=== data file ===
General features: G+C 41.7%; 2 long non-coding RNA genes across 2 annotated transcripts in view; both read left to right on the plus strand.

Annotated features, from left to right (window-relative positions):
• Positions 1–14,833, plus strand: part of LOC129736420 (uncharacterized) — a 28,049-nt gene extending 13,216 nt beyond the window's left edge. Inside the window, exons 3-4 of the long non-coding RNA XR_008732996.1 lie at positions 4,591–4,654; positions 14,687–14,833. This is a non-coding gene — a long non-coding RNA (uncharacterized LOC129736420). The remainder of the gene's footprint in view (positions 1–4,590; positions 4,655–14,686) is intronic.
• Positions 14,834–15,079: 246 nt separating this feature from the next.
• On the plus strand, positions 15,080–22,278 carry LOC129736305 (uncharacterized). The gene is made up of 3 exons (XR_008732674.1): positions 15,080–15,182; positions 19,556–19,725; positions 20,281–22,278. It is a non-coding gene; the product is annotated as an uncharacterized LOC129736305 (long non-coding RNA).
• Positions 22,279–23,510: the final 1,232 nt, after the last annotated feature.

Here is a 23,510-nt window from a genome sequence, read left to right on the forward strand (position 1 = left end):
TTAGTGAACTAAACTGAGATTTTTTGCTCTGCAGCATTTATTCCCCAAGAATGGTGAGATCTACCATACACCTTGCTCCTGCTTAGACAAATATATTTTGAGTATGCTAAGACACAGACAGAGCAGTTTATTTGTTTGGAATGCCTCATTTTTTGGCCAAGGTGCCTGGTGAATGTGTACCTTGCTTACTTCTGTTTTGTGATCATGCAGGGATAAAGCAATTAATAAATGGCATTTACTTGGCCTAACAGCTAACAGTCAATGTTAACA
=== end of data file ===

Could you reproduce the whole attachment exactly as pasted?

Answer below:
General features: G+C 41.7%; 2 long non-coding RNA genes across 2 annotated transcripts in view; both read left to right on the plus strand.

Annotated features, from left to right (window-relative positions):
• Positions 1–14,833, plus strand: part of LOC129736420 (uncharacterized) — a 28,049-nt gene extending 13,216 nt beyond the window's left edge. Inside the window, exons 3-4 of the long non-coding RNA XR_008732996.1 lie at positions 4,591–4,654; positions 14,687–14,833. This is a non-coding gene — a long non-coding RNA (uncharacterized LOC129736420). The remainder of the gene's footprint in view (positions 1–4,590; positions 4,655–14,686) is intronic.
• Positions 14,834–15,079: 246 nt separating this feature from the next.
• On the plus strand, positions 15,080–22,278 carry LOC129736305 (uncharacterized). The gene is made up of 3 exons (XR_008732674.1): positions 15,080–15,182; positions 19,556–19,725; positions 20,281–22,278. It is a non-coding gene; the product is annotated as an uncharacterized LOC129736305 (long non-coding RNA).
• Positions 22,279–23,510: the final 1,232 nt, after the last annotated feature.

Here is a 23,510-nt window from a genome sequence, read left to right on the forward strand (position 1 = left end):
TTAGTGAACTAAACTGAGATTTTTTGCTCTGCAGCATTTATTCCCCAAGAATGGTGAGATCTACCATACACCTTGCTCCTGCTTAGACAAATATATTTTGAGTATGCTAAGACACAGACAGAGCAGTTTATTTGTTTGGAATGCCTCATTTTTTGGCCAAGGTGCCTGGTGAATGTGTACCTTGCTTACTTCTGTTTTGTGATCATGCAGGGATAAAGCAATTAATAAATGGCATTTACTTGGCCTAACAGCTAACAGTCAATGTTAACA